OXNARD — For a good long stretch, Alfonso Suarez lived a farm worker's dream.
Nearly two decades ago, the 44-year-old Mexican immigrant stepped out of the fields and into a job at an Oxnard cannery that has supplied steady work and generous paychecks to generations of local residents.
Back then, he remembers thinking that he had punched his ticket to lifetime employment. His job, filling bottles with A-1 Steak Sauce, gave him everything he wanted: health benefits, three weeks' vacation and a pension plan. And he had no doubt that he would be around long enough to collect the money he was banking for retirement.
But in recent months, Suarez's dream has come crumbling down around him. And last Sunday, at the stroke of midnight, it came to an end.
That's when he and about 100 other full-time employees at Nabisco Foods stepped off the production line at the 3rd Street factory for the final time, turned out by the company's decision to sell its local plant and shift key operations to the East Coast.
"I feel like I have left a part of my life behind, like a part of me has died," said Suarez, pushing one last time through a creaky old turnstile that separates the Oxnard cannery from a cold, new reality.
"This job was the lifeblood of my family, and it's hard to believe that it is gone," said the father of four, who may be forced to return to the fields if no better job comes along. "This leaves a big hole in my life. Now I wake up and ask, 'What am I going to do today? Where am I going to go?' "
He is not alone. In addition to the 100 full-time employees who have been cut loose, 550 other seasonal workers were officially notified last week that they no longer had jobs at the plant, which canned Ortega products and bottled the world's supply of A-1 Steak Sauce and Grey Poupon mustard.
In the months leading up to the closure, workers were upended by a dizzying chain of events that has left them numb and searching for answers.
In January 1995, dozens of female employees at the Oxnard factory filed sex discrimination charges against Nabisco, contending that they were consistently denied bathroom breaks and resorted to wearing diapers on the job. That was followed by a class-action sex discrimination lawsuit against the New Jersey-based food maker.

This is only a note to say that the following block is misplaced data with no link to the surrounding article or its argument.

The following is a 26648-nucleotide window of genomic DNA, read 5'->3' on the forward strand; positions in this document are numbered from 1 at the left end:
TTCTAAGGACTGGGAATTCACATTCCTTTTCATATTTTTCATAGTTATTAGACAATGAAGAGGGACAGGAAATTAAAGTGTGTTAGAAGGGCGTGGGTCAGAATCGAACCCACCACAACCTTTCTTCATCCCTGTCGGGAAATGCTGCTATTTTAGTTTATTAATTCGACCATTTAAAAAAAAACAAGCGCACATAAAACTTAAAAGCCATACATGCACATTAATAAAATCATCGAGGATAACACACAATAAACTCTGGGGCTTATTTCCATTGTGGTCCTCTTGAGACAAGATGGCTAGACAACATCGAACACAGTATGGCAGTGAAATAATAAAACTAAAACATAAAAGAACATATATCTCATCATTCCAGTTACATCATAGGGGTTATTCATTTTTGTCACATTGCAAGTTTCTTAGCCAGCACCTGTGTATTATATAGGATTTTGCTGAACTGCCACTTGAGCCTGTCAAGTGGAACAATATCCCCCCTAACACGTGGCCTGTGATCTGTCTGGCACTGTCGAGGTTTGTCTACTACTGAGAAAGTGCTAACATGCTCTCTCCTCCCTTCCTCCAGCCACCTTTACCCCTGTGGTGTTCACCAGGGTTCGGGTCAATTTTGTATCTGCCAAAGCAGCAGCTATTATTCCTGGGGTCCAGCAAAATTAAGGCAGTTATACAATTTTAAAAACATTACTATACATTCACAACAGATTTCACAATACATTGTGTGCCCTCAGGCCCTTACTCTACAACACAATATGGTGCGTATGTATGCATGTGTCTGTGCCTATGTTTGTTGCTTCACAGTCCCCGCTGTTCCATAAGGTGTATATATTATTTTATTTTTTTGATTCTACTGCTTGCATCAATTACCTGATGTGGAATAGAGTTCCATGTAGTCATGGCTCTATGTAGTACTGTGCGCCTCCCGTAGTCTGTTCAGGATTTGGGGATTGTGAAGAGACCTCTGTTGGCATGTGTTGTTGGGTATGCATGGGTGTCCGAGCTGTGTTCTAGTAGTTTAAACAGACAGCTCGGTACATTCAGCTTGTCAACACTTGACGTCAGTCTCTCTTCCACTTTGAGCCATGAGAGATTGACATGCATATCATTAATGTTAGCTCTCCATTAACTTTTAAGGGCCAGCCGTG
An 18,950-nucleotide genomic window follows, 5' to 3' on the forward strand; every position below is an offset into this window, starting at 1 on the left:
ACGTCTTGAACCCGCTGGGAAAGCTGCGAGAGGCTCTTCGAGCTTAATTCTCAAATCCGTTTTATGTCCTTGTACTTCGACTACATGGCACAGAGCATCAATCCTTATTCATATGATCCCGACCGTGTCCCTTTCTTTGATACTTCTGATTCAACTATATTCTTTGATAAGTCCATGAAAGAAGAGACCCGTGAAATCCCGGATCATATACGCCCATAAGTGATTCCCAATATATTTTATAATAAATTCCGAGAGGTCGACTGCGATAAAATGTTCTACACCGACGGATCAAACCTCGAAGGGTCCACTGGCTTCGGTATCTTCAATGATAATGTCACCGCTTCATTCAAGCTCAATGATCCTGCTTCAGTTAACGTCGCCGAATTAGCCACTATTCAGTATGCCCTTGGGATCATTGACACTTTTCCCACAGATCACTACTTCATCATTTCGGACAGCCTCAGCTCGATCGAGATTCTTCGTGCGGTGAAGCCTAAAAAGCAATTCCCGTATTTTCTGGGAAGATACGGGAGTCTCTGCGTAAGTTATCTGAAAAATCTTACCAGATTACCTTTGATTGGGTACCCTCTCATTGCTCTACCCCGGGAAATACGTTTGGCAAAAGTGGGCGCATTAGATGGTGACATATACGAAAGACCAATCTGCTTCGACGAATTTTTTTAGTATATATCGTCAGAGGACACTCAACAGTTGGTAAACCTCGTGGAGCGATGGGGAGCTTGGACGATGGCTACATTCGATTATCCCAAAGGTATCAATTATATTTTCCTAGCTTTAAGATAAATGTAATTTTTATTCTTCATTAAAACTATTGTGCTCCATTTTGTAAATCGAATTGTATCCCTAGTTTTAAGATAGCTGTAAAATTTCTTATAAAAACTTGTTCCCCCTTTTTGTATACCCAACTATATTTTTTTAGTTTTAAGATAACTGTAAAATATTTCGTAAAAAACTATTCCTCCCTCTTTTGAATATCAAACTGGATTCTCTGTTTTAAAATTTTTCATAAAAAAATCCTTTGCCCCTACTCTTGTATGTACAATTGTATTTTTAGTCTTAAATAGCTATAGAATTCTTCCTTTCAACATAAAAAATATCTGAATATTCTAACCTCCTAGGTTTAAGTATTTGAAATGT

Nabisco officials--who have long denied those charges--announced last September that they had sold the Oxnard plant and the company's Ortega line to a division of Nestle USA Inc. While Nabisco was shifting the rest of its operation back east, Nestle decided to shift production of Ortega products to other plants and sell the Oxnard factory, a move that put the seasonal employees out of work and put an end to the operation for good.
Many workers believe that the labor dispute triggered the plant closure, but Nabisco officials say they simply are pursuing a business deal that will save the company $5 million a year.
Whatever the reason, the closure has silenced, at least for now, the production lines of the Oxnard operation for the first time in at least 50 years.
Moreover, many workers in this largely Latino labor force have been battered by recent events, left to find their way on unfamiliar ground like survivors of a shipwreck who wash up on some distant shore and have no idea where they are or how they got there.
"The future appears very dark for us," Suarez put it plainly. "I can't find the words to say how bad I feel."
For longtime workers at the Oxnard cannery, these jobs were the foundation upon which they had built their lives. Paychecks from the 3rd Street factory helped buy new homes and new cars, financed family vacations and helped parents put kids through college.
This was never white-collar work. Much of it was dirty, sweaty factory toil. But the work was regular and it paid well, an average of $12 an hour for full-time employees.
And that rock steady rhythm stoked the notion that the American dream--even as it was being redefined elsewhere by corporate shutdowns and layoffs--was still accessible, at least to some degree, to this collection of blue-collar factory hands.
"Those were good jobs, everyone wanted to get into Nabisco," said Rusty Montano, 40, a forklift operator who put in nearly 20 years at the cannery. "You felt you had security, you felt like it was never going to end. I don't think anyone had plans of looking for work anyplace else. We all thought we would retire from there."
The original food processing operation began half a century ago when the Ortega Chile Co.--born in an adobe home on the banks of the Ventura River--was incorporated into the Coastal Valley Canning Co. Ownership changed hands several times, with Nabisco buying the operation in 1988.
But no matter which corporate flag was flying out front, local Latinos have always known the plant as la chileria--the chili factory.